Resource economics and forest management systems emphasizes on economics of sustainable forest management. Our research has challenged traditional models of forest economics by introducing a new paradigm of economics that incorporates the basic features of sustainability specifically sustainable forest management. Research activities include economics of community-based forest management systems, valuation of ecosystem services including social, cultural, and land use activities of First Nations peoples, behavioral economics specifically other regarding preferences of First Nations peoples and peoples involved in co-management, non-market signals of resource scarcity, game theoretical models of co-management, international trade of forest products, timber pricing, forest tenure, institutional economics, and social choice theory and forest management.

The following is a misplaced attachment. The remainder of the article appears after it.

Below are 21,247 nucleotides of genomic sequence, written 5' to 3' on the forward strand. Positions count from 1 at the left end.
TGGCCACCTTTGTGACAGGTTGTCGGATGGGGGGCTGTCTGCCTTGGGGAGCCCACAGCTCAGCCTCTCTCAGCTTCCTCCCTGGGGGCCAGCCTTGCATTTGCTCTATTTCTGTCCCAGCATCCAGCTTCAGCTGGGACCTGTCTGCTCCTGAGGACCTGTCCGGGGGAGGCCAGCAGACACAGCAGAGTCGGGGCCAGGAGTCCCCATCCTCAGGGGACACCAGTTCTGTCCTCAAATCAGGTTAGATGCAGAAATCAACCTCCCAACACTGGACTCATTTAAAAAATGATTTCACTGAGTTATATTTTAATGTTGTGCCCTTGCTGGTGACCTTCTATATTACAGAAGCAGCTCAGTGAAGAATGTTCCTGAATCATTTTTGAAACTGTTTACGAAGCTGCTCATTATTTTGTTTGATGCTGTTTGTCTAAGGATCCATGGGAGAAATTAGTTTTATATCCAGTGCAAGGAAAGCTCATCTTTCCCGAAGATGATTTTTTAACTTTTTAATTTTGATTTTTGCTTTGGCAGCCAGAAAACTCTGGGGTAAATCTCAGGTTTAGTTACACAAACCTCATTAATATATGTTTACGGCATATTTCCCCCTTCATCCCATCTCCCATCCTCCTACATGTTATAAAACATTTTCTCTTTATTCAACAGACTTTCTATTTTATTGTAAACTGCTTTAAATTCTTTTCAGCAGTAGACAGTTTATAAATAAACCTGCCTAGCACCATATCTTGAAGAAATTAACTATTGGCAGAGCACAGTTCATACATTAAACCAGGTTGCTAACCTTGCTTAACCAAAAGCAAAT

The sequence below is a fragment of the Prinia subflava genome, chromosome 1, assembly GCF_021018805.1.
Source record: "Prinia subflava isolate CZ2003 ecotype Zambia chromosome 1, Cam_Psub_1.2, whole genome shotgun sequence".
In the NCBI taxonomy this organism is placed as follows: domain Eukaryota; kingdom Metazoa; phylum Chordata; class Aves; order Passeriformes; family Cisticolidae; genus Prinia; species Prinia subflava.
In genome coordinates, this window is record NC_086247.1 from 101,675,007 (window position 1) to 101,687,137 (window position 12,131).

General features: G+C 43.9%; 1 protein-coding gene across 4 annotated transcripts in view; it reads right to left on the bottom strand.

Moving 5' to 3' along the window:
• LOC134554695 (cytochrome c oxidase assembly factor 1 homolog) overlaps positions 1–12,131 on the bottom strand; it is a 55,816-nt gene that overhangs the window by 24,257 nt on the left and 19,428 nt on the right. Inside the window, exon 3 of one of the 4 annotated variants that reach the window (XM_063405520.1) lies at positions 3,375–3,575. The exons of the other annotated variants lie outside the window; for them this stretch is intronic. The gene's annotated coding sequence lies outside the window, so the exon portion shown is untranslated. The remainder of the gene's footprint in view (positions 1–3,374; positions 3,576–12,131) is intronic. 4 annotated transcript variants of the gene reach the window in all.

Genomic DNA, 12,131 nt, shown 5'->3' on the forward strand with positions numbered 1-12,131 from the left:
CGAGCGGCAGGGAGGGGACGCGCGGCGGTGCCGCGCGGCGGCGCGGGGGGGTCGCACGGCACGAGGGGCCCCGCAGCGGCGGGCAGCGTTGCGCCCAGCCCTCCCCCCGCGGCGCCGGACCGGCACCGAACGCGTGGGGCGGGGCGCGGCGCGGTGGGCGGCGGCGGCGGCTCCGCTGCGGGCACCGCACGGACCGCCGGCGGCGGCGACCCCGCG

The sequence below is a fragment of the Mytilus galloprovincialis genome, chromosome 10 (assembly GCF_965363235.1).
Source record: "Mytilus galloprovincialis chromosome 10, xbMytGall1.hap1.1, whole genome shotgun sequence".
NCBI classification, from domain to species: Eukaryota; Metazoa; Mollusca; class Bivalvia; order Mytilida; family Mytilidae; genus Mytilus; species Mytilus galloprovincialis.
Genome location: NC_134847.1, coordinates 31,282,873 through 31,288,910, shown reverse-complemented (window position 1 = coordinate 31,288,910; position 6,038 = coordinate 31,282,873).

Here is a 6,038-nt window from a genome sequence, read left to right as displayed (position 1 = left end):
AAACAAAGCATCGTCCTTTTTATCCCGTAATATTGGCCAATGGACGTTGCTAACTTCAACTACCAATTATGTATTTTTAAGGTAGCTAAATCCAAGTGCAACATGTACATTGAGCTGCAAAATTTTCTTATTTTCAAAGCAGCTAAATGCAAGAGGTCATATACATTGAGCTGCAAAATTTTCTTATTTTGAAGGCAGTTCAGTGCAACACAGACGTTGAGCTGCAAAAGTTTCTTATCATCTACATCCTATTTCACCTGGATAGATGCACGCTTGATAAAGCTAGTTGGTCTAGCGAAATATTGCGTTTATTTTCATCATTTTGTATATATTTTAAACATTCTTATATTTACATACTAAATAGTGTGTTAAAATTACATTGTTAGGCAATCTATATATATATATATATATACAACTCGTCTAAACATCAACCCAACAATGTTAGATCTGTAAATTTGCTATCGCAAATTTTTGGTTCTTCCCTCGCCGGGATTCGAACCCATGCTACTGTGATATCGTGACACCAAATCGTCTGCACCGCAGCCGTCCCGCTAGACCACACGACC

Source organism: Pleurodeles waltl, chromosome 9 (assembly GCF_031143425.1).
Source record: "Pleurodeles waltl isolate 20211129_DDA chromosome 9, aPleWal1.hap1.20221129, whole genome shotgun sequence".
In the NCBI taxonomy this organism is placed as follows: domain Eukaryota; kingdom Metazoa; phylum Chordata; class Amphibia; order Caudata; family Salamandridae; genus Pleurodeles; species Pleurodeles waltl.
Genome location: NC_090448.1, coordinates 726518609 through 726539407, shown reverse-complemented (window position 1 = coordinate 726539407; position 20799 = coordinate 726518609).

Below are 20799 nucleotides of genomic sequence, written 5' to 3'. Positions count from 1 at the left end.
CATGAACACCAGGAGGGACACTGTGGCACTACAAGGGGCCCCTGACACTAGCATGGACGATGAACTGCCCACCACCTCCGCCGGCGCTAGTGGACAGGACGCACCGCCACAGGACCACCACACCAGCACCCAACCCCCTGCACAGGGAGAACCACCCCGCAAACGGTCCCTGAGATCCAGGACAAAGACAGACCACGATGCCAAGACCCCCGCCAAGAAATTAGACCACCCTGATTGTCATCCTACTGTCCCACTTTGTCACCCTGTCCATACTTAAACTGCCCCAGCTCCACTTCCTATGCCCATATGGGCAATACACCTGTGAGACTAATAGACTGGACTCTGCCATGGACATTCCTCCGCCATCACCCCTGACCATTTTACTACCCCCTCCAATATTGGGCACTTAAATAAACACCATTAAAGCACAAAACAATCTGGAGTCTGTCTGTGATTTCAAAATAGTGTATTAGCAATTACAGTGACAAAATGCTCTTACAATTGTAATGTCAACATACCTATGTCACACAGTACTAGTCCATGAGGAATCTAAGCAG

On the climate change front, some research will focus on the production of wood, fibre fuel can be balanced with the continued provision of other ecosystem services, including the maintenance of biodiversity, storage of carbon, and mitigation of climate change. Other research employ some combination of field work, modeling, remote sensing, life cycle analysis, and analysis of forest inventory data.